Forest River President and CEO Pete Liegl says the towable and motorized manufacturer drew in excess of 800 U.S. and Canadian dealerships and ultimately hosted 400 more people had pre-registered for the event, many of whom were bonafide buyers.

He says it’s all a general reflection of the industry’s surprising strength at this point in time. “Unquestionably,” said Liegl, “things have been good this year, and I think that things are going to be damn good next year. I really do.”

So, plan on Forest River following suit next year. “We’re running out of land,” said Liegl. “In fact, we added 20 acres next door that we didn’t have last year for extra parking. Heck, we can close down the streets next year, but I don’t know if we can outdo the enthusiasm of the dealers this year. I really don’t. Dealers are positive, happy, not only with us, but with everything. They’ve all had a pretty good year. They’ve survived 2009, and they’re operating much more like true businessmen, which is good, and I believe next year’s going to be even better. I really do.”

The general tenor of comments was much the same among the Thor companies that joined forces over at the Hall of Fame.

Bill Fenech

Bill Fenech

“It’s a good thing, a great thing for our dealers from all over the continent and overseas, and it’s a great thing for us as manufacturers,” Bill Fenech, president of Thor Motor Coach, told RVBUSINESS.com. “Dealers got to see a bunch of new products in a casual, relaxed environment. I can’t tell you how many dealers are saying ‘this is a great thing you’re doing for the industry.’”

Bob Martin

Bob Martin

“The venue here brings a whole different atmosphere,” noted Matt Thompson, vice president and general manager of Thor Motor Coach’s diesel brands. “And I think the dealers really appreciate it, and we’ve been able to really relax, sit down, spend a lot more quality time together with individual dealers and really rekindle some old relationships and build some new ones. It’s really unlike anything I’ve seen in the last ten years that I’ve been in this business.”

“For us, it was phenomenal,” Keystone President Bob Martin told RVBUSINESS.com. “It’s our first time doing it, and we’re very excited. We had great attendance.”

In anticipation of Open House Week, Martin said, Keystone moved some 2011 product changes forward on the calendar and had plenty for dealers to see. Fact is, Martin noted, September may be a better time frame for new model introductions rather than November or December when the Louisville Show is held – at least for some dealers and some products.

Thus, open house week could be playing a role in changing – to an extent – the industry’s habits. “It is,” said Martin. “Dealers are excited. They think it’s a good time of the year to come in and see product – a good time of the year to make buying decisions because they can buy new current product for the fall so they’re ready for spring show season. Everybody’s asked, ‘how does this affect Louisville?’ We don’t know yet. I mean, we’ll still have new products at Louisville and a reason to come to Louisville as well.

“Overall, though, it was very positive. Many dealers came through. They loved the product and the venue. You know, having it at the Hall of Fame is a draw. Many of the dealers actually haven’t been to the Hall of Fame, So, with that, it’s made the complete package with Keystone, Thor Motorized and Breckenridge. It’s been a very good venue for us.”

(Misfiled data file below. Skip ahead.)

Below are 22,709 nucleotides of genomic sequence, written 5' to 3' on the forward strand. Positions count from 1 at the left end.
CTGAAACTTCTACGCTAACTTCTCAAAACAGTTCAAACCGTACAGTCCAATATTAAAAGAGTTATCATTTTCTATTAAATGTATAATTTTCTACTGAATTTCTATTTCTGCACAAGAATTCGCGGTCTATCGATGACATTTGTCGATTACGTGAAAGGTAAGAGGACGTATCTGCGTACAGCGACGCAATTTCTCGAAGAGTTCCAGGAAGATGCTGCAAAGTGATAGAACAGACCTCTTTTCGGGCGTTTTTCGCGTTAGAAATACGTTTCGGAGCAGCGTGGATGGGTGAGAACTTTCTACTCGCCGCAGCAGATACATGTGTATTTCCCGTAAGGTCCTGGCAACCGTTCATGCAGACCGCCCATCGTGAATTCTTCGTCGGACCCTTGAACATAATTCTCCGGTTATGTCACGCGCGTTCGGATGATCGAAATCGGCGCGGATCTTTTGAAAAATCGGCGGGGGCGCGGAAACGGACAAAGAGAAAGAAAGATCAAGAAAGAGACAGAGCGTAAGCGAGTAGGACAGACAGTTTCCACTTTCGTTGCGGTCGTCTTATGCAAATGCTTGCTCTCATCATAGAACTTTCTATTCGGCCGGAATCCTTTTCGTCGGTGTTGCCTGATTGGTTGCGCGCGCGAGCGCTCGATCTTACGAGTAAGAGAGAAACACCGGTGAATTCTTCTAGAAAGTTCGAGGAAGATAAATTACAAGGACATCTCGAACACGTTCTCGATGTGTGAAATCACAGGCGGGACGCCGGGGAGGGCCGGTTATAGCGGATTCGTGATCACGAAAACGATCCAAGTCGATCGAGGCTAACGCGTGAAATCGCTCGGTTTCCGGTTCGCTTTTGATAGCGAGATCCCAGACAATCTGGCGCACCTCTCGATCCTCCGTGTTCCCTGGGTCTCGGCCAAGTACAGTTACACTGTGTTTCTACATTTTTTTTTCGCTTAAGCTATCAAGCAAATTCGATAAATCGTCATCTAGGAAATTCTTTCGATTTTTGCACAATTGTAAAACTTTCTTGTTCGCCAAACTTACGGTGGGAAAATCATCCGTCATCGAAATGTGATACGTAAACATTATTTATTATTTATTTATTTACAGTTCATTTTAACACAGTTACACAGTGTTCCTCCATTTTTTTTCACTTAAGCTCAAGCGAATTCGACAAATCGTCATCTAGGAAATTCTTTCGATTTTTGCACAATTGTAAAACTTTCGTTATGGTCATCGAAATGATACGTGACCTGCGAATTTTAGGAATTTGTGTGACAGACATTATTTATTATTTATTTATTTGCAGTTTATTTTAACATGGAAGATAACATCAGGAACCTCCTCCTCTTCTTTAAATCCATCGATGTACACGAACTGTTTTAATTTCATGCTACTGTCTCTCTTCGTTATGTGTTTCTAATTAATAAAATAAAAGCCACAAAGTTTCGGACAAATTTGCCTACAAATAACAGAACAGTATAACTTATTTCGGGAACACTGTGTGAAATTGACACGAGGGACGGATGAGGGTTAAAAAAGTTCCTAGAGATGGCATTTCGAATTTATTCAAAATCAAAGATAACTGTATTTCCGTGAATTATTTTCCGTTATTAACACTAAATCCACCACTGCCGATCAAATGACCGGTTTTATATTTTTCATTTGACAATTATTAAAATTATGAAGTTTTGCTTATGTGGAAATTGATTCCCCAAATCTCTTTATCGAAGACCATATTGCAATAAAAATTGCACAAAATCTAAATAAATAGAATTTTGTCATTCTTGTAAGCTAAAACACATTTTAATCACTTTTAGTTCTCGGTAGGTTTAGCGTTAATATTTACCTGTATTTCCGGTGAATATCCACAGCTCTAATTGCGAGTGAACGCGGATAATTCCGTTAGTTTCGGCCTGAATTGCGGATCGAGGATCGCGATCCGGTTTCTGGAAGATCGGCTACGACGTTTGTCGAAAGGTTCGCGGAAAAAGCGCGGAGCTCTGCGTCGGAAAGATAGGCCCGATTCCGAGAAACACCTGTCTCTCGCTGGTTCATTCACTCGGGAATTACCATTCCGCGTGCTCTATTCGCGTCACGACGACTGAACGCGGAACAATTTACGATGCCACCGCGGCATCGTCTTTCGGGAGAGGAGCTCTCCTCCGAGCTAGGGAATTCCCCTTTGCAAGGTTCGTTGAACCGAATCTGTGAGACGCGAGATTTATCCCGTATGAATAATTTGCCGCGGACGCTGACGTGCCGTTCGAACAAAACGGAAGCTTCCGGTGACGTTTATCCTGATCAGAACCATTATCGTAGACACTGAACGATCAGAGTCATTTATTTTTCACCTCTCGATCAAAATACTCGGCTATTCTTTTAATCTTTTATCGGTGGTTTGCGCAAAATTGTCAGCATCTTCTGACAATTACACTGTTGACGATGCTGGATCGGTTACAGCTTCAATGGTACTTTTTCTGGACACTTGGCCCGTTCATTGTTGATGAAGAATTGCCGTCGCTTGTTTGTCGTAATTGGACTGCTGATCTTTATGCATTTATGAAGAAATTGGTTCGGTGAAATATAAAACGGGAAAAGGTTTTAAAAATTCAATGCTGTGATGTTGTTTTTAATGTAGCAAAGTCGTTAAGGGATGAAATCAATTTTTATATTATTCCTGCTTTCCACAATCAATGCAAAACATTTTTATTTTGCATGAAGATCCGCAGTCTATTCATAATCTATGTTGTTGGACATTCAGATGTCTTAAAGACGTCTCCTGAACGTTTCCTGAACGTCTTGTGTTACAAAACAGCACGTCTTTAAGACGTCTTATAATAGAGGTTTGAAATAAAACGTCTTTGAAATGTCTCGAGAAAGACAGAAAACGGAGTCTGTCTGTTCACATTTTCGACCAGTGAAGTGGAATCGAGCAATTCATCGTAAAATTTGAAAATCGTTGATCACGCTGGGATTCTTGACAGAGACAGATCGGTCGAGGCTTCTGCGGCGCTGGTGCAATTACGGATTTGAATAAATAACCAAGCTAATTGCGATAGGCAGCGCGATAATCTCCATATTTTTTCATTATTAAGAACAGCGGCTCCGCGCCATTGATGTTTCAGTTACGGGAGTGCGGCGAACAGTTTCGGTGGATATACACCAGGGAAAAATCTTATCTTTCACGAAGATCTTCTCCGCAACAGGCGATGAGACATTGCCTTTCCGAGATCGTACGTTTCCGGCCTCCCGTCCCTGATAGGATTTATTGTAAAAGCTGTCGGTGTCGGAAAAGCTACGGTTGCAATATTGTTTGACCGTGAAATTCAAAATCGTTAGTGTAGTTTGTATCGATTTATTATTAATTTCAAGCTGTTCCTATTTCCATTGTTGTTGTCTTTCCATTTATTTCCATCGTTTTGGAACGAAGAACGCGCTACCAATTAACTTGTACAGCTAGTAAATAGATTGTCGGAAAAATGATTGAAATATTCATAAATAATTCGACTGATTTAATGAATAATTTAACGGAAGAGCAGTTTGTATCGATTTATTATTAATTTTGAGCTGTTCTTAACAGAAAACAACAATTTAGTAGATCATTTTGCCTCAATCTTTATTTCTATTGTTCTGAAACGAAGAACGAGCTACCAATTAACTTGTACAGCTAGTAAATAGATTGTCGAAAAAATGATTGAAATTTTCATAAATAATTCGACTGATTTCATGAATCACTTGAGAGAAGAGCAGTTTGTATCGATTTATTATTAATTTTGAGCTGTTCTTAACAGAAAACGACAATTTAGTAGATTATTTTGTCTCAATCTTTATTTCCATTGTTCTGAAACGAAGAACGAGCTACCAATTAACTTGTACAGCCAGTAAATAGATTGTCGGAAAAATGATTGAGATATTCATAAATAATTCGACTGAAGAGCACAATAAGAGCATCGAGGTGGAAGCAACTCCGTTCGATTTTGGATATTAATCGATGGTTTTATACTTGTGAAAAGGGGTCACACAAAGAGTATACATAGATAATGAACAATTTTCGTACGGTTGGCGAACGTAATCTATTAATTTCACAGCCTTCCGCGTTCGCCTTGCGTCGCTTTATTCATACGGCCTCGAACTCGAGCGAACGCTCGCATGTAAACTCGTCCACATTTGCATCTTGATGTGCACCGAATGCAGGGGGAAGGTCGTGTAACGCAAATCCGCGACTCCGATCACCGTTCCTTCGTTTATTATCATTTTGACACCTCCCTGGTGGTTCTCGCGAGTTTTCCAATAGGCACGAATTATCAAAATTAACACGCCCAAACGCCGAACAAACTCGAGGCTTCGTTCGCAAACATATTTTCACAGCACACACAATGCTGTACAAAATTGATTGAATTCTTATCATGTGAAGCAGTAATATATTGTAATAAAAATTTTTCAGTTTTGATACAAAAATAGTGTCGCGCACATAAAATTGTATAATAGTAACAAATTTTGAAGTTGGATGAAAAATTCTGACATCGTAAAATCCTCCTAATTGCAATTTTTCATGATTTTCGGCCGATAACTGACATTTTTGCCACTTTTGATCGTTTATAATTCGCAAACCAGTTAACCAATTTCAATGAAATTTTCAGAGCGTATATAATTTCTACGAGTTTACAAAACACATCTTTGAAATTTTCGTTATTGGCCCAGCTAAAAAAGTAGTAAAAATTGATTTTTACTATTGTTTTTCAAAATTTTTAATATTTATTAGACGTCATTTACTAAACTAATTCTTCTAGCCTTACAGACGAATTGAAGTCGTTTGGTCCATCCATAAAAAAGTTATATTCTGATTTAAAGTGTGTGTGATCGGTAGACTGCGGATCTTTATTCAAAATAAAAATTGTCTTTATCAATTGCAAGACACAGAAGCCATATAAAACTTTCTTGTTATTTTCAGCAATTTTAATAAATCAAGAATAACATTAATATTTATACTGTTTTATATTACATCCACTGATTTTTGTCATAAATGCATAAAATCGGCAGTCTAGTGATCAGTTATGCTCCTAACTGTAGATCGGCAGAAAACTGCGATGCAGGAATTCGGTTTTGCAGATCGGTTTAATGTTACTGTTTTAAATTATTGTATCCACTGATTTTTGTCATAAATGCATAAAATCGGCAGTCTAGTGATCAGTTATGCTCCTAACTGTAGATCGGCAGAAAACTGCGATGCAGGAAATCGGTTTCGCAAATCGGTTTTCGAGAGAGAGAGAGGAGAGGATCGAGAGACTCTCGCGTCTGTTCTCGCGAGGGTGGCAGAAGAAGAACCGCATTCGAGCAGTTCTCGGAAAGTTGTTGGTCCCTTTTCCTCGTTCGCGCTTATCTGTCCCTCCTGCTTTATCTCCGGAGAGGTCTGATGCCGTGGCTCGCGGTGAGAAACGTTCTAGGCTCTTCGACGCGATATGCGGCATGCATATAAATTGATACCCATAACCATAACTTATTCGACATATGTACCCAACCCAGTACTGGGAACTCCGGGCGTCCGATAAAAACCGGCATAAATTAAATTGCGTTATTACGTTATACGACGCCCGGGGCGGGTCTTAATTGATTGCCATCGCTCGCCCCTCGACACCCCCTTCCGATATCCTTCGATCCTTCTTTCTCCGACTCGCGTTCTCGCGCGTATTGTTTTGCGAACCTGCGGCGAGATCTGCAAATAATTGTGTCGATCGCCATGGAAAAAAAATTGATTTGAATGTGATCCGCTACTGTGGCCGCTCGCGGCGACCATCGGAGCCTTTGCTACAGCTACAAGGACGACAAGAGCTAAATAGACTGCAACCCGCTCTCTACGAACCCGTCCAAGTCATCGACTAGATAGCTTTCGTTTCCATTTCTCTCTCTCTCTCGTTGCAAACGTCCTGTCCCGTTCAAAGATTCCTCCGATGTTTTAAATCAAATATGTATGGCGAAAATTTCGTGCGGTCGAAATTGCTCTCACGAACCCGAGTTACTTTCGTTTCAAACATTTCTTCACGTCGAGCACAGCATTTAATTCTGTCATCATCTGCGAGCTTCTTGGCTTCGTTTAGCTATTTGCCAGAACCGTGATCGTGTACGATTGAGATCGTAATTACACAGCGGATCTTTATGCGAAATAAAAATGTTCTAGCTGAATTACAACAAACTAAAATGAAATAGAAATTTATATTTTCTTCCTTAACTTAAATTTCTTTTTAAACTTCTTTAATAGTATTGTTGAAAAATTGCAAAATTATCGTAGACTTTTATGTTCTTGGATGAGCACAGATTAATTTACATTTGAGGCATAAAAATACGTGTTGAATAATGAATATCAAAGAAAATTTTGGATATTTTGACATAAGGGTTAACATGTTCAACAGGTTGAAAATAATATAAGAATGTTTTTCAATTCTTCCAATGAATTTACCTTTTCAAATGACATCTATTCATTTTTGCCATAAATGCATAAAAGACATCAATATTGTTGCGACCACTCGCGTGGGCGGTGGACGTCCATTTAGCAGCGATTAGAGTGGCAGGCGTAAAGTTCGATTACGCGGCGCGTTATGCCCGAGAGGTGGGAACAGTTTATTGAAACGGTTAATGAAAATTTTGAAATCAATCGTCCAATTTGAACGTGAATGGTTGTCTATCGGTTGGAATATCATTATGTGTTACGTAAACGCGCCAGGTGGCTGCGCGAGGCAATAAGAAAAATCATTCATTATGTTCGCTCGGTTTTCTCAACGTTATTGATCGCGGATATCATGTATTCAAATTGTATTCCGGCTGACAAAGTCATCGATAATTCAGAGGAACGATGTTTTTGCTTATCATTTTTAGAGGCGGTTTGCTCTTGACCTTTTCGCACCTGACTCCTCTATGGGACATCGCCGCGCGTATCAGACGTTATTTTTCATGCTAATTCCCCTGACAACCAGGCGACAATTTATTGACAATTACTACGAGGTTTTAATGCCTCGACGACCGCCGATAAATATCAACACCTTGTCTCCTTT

Indeed, the open house – a low-budget approach to manufacturer-dealer relations that has been used for years by individual companies — was a topic of choice over drinks at more than one local lounge as people began to analyze where all of this might lead.

Many in the industry have long treasured the fact that the recreational vehicle business still has a strong, single-site national show at which an entire spectrum of companies can participate, including component and service suppliers, aftermarket distributors, software vendors, finance companies, etc.

These open houses certainly aren’t cogent supplier venues, although a few suppliers did set up displays at a couple open houses. And their absence, most agree, would be a real problem if open house week ever gained an edge over Louisville.

Other concerns? How about the weather? The elements cooperated this past week; the weather was beautiful. But what if it wasn’t? With so many companies operating with outside venues, with tents in a few cases being the only shelter other than nearby factories and the insides of display units, the entire sequence of events was completely vulnerable to the elements. And everyone knows it.

As for expenses? While this whole phenomenon is sort of a low-budget sales tactic, it’s not all that cheap of an approach for the key manufacturers who covered dealers’ lodging, shuttle service and entertainment while in town.

And what about RVIA, the national trade association that depends so heavily on revenues from the Louisville Show to balance its annual budget? Louisville, loyalists point out, helps fund standards programs, political lobbying, public relations initiatives and so forth. What would become of the association and all of its critical services it if the wheels would ever come off the Louisville Show?

RVIA, for its part, is standing by and observing the whole scenario, cognizant, as RVIA President Richard Coon pointed out in a Monday (Sept. 27) statement, that “there continues to be strong, widespread industry support” for the Louisville Show.